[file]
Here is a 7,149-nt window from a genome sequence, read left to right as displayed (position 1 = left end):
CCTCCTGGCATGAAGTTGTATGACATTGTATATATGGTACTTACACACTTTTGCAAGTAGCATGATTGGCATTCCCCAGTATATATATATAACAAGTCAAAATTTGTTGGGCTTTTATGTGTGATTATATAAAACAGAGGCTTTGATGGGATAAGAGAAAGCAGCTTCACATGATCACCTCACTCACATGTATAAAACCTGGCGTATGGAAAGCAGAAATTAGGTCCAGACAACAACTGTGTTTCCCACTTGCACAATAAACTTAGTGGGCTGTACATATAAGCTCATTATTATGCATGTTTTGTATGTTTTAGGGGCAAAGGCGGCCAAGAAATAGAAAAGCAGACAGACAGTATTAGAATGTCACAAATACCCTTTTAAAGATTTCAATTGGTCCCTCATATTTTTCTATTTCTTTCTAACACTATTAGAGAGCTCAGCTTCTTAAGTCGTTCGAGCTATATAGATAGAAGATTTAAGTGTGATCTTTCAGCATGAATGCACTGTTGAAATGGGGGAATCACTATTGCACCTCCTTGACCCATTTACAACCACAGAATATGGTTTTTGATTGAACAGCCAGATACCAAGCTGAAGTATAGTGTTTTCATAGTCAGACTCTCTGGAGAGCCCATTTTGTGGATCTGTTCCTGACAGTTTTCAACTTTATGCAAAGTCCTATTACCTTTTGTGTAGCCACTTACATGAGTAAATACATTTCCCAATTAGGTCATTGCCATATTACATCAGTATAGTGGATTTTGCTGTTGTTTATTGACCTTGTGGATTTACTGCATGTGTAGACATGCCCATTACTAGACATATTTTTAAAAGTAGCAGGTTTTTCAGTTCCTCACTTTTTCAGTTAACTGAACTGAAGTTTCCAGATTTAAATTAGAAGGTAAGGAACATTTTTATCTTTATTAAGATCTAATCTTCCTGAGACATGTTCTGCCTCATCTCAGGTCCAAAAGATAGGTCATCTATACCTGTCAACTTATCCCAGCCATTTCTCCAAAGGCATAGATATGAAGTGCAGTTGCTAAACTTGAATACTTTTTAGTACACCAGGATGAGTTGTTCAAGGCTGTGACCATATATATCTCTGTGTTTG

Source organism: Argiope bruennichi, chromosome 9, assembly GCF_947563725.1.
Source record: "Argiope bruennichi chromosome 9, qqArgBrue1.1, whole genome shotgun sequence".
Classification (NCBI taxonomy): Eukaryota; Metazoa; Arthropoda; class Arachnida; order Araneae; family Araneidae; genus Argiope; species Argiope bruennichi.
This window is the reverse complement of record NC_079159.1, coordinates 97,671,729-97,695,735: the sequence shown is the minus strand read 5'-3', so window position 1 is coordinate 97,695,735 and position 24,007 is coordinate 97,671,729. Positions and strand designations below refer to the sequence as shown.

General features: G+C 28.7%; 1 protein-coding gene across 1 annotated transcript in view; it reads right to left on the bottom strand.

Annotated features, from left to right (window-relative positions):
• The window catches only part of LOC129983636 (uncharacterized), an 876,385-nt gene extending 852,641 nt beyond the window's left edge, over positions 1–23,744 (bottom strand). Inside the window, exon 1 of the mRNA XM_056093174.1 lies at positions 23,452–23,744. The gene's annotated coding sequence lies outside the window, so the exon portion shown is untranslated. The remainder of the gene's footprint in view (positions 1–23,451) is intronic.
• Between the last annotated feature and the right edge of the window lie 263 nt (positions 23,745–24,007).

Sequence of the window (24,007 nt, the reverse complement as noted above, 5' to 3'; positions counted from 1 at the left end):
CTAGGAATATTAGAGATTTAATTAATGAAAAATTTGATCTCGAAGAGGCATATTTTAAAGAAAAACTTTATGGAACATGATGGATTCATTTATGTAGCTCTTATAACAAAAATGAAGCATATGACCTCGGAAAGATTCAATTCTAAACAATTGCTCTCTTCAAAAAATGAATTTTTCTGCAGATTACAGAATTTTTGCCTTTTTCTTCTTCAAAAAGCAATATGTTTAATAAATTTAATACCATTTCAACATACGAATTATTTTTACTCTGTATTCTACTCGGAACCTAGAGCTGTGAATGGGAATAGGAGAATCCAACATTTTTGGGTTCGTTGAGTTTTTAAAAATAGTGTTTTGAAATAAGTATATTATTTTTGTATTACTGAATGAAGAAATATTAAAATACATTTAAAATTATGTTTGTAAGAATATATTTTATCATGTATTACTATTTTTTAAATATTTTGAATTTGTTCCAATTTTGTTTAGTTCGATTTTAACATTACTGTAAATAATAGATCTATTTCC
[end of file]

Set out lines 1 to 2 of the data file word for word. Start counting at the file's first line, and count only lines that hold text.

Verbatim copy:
Here is a 7,149-nt window from a genome sequence, read left to right as displayed (position 1 = left end):
CCTCCTGGCATGAAGTTGTATGACATTGTATATATGGTACTTACACACTTTTGCAAGTAGCATGATTGGCATTCCCCAGTATATATATATAACAAGTCAAAATTTGTTGGGCTTTTATGTGTGATTATATAAAACAGAGGCTTTGATGGGATAAGAGAAAGCAGCTTCACATGATCACCTCACTCACATGTATAAAACCTGGCGTATGGAAAGCAGAAATTAGGTCCAGACAACAACTGTGTTTCCCACTTGCACAATAAACTTAGTGGGCTGTACATATAAGCTCATTATTATGCATGTTTTGTATGTTTTAGGGGCAAAGGCGGCCAAGAAATAGAAAAGCAGACAGACAGTATTAGAATGTCACAAATACCCTTTTAAAGATTTCAATTGGTCCCTCATATTTTTCTATTTCTTTCTAACACTATTAGAGAGCTCAGCTTCTTAAGTCGTTCGAGCTATATAGATAGAAGATTTAAGTGTGATCTTTCAGCATGAATGCACTGTTGAAATGGGGGAATCACTATTGCACCTCCTTGACCCATTTACAACCACAGAATATGGTTTTTGATTGAACAGCCAGATACCAAGCTGAAGTATAGTGTTTTCATAGTCAGACTCTCTGGAGAGCCCATTTTGTGGATCTGTTCCTGACAGTTTTCAACTTTATGCAAAGTCCTATTACCTTTTGTGTAGCCACTTACATGAGTAAATACATTTCCCAATTAGGTCATTGCCATATTACATCAGTATAGTGGATTTTGCTGTTGTTTATTGACCTTGTGGATTTACTGCATGTGTAGACATGCCCATTACTAGACATATTTTTAAAAGTAGCAGGTTTTTCAGTTCCTCACTTTTTCAGTTAACTGAACTGAAGTTTCCAGATTTAAATTAGAAGGTAAGGAACATTTTTATCTTTATTAAGATCTAATCTTCCTGAGACATGTTCTGCCTCATCTCAGGTCCAAAAGATAGGTCATCTATACCTGTCAACTTATCCCAGCCATTTCTCCAAAGGCATAGATATGAAGTGCAGTTGCTAAACTTGAATACTTTTTAGTACACCAGGATGAGTTGTTCAAGGCTGTGACCATATATATCTCTGTGTTTG